MIAMI BEACH – A Miami Beach attorney is fighting disbarment after he claims that he was pursued in bad faith by the Florida Bar and even allegedly threatened by a judge.
Peter M. P. Vujin is currently fighting back against recommendations of disbarment by the Florida Bar following a series of events which began in 2009 related to alleged fraudulent activity in his apartment complex.
"I bought a condo at the Mirador 1200 Condominium Association in 2005 and then in 2009 I got a judgment against the developer. The judgment basically proved that the developer unlawfully reserved five out of nine seats on the Master Association Board to themselves, which obviously is fraud," Vujin told the Florida Record.
Vujin got a judgment for fraud in his personal name against a number of individuals who he calls "very powerful people."
"They are still very powerful in Miami-Dade County and in the state of Florida," Vujin said. "I had a lot of problems with these people."
Vujin explained that in November 2015, his neighbors, Gunther and Rochelle Gould, committed a murder-suicide at the Mirador 1200 Condominium.
Though a number of years have passed since this incident, Vujin still is very bothered by the memory, explaining that he was interviewed by the police and detectives shortly after the shooting. While the police investigation of the event found no suspects in the shooting, Vujin explained what transpired with the Goulds' property following their deaths.
"The bottom line is that Mr. Eric Grabois, the attorney who filed the Bar complaint against me, made the deed that transferred the property of the Goulds' to Mr. Antonio Latini," Vujin said. "I submitted a motion in my counter-claim against Mirador 1200 because I have reason to believe that that condominium basically had no reason to try to foreclose on anyone."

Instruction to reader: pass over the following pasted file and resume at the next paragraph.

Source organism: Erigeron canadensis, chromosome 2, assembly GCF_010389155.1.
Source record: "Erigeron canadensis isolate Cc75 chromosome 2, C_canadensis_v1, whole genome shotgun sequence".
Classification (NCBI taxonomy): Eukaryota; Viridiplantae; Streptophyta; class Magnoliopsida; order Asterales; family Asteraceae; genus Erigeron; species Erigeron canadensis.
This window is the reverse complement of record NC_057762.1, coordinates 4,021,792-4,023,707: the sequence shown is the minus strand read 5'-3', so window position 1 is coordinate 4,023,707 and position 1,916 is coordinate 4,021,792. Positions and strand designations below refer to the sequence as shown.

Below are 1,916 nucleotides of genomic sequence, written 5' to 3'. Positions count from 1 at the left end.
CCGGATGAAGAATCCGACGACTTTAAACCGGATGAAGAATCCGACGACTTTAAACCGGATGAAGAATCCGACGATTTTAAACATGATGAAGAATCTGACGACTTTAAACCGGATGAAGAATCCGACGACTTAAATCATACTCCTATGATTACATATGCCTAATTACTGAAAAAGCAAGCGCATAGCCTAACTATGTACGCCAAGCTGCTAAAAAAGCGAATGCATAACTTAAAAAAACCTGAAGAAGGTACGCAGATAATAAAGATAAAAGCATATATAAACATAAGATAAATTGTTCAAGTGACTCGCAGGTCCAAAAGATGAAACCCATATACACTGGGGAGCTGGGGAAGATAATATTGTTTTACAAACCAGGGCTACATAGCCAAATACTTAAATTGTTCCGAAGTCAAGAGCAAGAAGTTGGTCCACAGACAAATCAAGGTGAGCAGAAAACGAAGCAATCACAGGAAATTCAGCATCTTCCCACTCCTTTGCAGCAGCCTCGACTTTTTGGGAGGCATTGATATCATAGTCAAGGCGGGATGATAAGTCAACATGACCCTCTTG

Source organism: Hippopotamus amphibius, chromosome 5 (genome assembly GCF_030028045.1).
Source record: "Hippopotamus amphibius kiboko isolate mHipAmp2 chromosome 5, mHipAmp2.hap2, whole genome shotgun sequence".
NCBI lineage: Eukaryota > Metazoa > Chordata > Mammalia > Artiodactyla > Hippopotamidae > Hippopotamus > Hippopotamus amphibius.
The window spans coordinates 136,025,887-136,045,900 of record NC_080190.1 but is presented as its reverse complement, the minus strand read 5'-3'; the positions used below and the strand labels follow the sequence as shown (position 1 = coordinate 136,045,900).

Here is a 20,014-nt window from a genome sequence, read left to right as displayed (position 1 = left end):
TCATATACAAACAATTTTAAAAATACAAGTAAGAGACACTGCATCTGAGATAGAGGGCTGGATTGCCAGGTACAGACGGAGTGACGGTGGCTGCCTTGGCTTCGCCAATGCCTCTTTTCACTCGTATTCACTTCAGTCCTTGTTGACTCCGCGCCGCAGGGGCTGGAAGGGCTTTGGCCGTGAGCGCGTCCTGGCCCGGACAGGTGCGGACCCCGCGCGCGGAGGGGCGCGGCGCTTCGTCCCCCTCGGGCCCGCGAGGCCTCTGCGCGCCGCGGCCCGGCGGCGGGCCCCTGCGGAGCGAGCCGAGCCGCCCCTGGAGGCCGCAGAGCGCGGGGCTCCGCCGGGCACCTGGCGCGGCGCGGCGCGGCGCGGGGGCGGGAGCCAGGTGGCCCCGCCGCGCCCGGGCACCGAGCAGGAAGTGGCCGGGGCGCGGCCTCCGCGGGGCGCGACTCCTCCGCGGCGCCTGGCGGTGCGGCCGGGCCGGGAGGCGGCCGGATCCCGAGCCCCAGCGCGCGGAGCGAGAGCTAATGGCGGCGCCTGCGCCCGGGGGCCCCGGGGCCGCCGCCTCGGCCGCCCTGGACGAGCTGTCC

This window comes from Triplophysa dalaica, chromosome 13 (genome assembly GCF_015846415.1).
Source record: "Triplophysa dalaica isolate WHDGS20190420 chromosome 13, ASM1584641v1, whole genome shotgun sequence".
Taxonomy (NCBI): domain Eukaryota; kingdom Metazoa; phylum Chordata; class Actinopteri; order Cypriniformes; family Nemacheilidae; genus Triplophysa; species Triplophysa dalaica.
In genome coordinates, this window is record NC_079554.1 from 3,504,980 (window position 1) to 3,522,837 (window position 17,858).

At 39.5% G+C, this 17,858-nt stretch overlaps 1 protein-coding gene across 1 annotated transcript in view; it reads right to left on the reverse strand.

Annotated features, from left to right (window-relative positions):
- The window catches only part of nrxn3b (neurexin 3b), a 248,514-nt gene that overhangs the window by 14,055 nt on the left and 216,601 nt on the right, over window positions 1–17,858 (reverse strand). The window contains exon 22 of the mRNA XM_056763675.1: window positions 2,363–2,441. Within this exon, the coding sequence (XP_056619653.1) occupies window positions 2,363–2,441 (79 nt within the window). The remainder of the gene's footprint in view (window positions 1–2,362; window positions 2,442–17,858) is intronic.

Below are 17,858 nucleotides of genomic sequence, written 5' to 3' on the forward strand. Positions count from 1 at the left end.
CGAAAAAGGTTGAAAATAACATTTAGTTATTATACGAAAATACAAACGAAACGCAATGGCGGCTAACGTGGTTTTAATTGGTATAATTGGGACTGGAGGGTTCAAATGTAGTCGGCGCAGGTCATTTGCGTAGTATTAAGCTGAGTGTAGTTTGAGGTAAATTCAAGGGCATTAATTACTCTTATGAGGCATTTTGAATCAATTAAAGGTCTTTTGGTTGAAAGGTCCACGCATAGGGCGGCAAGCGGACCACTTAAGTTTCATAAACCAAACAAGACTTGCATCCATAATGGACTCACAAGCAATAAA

Vujin submitted this motion to Judge Monica Gordo of the 11th Judicial Circuit but was met with an unexpected response.
"Judge Gordo basically threatened me with contempt of court and she brought several deputies right behind my back, telling me that I needed to behave and know my place," Vujin said. "Mr. Grabois was representing Mirador 1200 Condominium Association in that lawsuit and I found out that Mr. Latini, who was Mr. Grabois' client, is now on the board of directors for Mirador 1200. He was the new owner of the unit in which the Goulds lived and at that point I realized that I had to leave."
Vujin decided to leave the state of Florida and moved to Canada, where he has family, while the tension eased back home.
"Mr. Grabois then filed a Bar complaint with the Florida Bar against me, alleging what amounts to violations of my free speech rights, and I have some very good evidence that some very powerful people are stealing from the Mirador 1200 Condominium, which I had proof for in 2009 that it was a fraudulently organized and operated condo association."
Vujin was served with a complaint by the Florida Bar whose main complaint in regards to Grabois was that the statements made by Vujin were unfounded.
"I felt that I should be able to stand up for my free speech rights and that no one should be able to silence me. Every American has a right to free speech, especially in statements made in court and no judge or even the Florida Bar should judge me or accuse me," Vujin said.
The Florida Bar struck from the record all documentation that Vujin submitted for the case that was brought against him by the Florida Bar. Vujin filed an appeal.
Despite the Bar's belief that Vujin v. Mirador 1200 case was frivolous, in which Vujin proposed that the condo association was guilty of racketeering and enforcement of a lien that does not exist, no court has viewed this case as a frivolous one so far.
"They obviated the needs for the court of Florida because right in the middle of the lawsuit they filed this Bar complaint, which caused me to leave the country," Vujin said.
The Florida Bar declined an interview, stating that "the Florida Bar does not comment on pending litigation and/or disciplinary cases, however, any positions of the Bar are in documents filed with the Supreme Court, and you are free to quote them. This is a pending case."
Additionally, Randy Enwright at Enwright Consulting, an expert on Florida politics, stated that he was conflicted from commenting on the case.